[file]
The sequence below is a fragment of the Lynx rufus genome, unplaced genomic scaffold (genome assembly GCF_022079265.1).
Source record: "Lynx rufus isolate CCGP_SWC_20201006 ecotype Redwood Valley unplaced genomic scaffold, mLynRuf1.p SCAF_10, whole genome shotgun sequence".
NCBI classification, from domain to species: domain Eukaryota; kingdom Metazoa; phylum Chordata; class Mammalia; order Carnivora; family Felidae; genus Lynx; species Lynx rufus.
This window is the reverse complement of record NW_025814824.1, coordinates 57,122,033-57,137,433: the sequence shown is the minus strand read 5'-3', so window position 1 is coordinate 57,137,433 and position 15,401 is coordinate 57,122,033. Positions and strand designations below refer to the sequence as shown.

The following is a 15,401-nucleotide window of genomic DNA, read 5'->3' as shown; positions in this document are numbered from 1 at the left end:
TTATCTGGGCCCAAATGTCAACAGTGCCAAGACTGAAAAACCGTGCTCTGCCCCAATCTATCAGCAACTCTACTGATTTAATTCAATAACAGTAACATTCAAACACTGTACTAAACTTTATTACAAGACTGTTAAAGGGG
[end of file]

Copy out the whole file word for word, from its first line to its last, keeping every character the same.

The sequence below is a fragment of the Lynx rufus genome, unplaced genomic scaffold (genome assembly GCF_022079265.1).
Source record: "Lynx rufus isolate CCGP_SWC_20201006 ecotype Redwood Valley unplaced genomic scaffold, mLynRuf1.p SCAF_10, whole genome shotgun sequence".
NCBI classification, from domain to species: domain Eukaryota; kingdom Metazoa; phylum Chordata; class Mammalia; order Carnivora; family Felidae; genus Lynx; species Lynx rufus.
This window is the reverse complement of record NW_025814824.1, coordinates 57,122,033-57,137,433: the sequence shown is the minus strand read 5'-3', so window position 1 is coordinate 57,137,433 and position 15,401 is coordinate 57,122,033. Positions and strand designations below refer to the sequence as shown.

The following is a 15,401-nucleotide window of genomic DNA, read 5'->3' as shown; positions in this document are numbered from 1 at the left end:
TTATCTGGGCCCAAATGTCAACAGTGCCAAGACTGAAAAACCGTGCTCTGCCCCAATCTATCAGCAACTCTACTGATTTAATTCAATAACAGTAACATTCAAACACTGTACTAAACTTTATTACAAGACTGTTAAAGGGG